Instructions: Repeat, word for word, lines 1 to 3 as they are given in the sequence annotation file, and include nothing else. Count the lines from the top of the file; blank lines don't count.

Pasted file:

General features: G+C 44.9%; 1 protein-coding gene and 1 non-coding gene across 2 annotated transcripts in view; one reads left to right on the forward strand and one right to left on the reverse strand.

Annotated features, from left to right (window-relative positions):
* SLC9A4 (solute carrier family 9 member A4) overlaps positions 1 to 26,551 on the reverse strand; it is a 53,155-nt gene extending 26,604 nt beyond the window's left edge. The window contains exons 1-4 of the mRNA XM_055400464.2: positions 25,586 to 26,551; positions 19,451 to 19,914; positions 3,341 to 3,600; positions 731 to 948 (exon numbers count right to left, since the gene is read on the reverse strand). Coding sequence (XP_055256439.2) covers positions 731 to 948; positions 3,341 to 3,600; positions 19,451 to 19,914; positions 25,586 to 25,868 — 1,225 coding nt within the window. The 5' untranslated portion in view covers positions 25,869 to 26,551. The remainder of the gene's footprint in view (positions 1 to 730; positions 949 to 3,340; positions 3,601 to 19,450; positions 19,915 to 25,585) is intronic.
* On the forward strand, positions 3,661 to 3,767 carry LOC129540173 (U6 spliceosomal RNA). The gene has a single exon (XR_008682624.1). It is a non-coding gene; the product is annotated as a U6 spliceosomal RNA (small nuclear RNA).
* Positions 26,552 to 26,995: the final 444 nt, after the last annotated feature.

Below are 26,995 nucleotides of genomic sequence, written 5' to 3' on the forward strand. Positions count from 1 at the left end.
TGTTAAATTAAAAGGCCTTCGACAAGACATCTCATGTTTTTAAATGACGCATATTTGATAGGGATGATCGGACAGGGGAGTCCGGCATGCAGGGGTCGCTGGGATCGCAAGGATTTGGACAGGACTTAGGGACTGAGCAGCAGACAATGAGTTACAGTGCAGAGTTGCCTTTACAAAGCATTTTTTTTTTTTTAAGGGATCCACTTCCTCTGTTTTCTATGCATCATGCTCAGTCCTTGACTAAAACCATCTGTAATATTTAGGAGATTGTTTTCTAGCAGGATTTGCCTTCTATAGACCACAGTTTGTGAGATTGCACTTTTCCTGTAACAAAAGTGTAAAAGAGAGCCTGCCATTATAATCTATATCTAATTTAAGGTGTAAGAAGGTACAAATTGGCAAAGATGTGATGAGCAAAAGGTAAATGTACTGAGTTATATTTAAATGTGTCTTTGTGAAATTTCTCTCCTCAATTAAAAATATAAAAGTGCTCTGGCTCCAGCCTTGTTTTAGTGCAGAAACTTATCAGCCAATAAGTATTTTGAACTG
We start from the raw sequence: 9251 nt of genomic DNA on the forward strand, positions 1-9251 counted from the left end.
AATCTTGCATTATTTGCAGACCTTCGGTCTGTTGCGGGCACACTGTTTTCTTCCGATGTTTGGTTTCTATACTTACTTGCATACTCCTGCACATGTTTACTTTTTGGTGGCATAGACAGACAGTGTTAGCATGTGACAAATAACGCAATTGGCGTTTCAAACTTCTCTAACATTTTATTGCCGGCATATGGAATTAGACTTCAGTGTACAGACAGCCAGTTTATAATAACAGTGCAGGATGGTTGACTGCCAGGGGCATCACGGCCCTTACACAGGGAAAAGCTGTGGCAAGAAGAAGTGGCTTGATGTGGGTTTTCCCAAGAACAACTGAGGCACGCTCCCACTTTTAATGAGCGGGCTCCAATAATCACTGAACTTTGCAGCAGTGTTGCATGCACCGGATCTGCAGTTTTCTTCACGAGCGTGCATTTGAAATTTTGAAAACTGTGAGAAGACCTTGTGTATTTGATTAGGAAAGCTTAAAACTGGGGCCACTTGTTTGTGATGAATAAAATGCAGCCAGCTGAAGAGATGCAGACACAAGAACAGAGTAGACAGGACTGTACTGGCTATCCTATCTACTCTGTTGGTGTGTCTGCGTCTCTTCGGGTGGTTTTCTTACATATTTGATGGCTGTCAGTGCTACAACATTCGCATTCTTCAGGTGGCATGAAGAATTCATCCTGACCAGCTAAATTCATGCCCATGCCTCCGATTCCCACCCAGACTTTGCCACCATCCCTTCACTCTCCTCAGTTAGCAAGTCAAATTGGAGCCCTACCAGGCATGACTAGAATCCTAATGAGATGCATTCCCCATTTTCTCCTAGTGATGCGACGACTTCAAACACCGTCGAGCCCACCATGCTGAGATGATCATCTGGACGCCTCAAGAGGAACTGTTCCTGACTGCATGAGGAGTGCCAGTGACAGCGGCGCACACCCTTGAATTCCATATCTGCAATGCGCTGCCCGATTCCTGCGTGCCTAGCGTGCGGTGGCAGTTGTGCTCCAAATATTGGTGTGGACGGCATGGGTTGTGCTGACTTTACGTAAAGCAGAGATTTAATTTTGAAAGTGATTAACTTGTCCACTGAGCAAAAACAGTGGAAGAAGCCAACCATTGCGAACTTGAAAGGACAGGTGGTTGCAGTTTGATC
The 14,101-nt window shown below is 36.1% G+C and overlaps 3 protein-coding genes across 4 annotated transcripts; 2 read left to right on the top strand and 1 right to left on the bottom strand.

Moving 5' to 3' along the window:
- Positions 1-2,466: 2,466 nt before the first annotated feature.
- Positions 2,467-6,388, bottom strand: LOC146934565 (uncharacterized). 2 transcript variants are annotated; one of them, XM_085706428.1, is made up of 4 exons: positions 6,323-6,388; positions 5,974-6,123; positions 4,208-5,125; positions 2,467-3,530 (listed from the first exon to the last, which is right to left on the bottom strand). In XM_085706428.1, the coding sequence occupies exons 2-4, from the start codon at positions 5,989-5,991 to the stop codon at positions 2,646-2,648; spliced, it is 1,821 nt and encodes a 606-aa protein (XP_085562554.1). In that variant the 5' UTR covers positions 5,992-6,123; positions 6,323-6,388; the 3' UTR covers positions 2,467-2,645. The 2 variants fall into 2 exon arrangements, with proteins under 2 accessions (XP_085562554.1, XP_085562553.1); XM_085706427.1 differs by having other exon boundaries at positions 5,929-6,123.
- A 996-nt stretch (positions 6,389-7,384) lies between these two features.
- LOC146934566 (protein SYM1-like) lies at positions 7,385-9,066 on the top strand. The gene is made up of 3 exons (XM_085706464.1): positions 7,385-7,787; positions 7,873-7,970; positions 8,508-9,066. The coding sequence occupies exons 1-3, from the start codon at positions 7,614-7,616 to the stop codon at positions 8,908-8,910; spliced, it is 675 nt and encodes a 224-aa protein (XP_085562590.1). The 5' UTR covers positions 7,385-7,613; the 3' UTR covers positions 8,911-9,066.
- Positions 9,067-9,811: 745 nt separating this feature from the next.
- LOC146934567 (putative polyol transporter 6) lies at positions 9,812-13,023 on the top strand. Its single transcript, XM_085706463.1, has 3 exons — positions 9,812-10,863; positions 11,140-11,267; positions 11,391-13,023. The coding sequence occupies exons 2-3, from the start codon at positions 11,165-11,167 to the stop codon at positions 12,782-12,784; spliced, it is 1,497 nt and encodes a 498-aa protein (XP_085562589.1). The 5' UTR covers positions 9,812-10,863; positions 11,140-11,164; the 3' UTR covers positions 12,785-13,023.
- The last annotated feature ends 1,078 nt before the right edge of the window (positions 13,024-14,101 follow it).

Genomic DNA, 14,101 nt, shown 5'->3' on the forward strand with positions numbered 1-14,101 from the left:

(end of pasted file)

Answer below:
General features: G+C 44.9%; 1 protein-coding gene and 1 non-coding gene across 2 annotated transcripts in view; one reads left to right on the forward strand and one right to left on the reverse strand.

Annotated features, from left to right (window-relative positions):
* SLC9A4 (solute carrier family 9 member A4) overlaps positions 1 to 26,551 on the reverse strand; it is a 53,155-nt gene extending 26,604 nt beyond the window's left edge. The window contains exons 1-4 of the mRNA XM_055400464.2: positions 25,586 to 26,551; positions 19,451 to 19,914; positions 3,341 to 3,600; positions 731 to 948 (exon numbers count right to left, since the gene is read on the reverse strand). Coding sequence (XP_055256439.2) covers positions 731 to 948; positions 3,341 to 3,600; positions 19,451 to 19,914; positions 25,586 to 25,868 — 1,225 coding nt within the window. The 5' untranslated portion in view covers positions 25,869 to 26,551. The remainder of the gene's footprint in view (positions 1 to 730; positions 949 to 3,340; positions 3,601 to 19,450; positions 19,915 to 25,585) is intronic.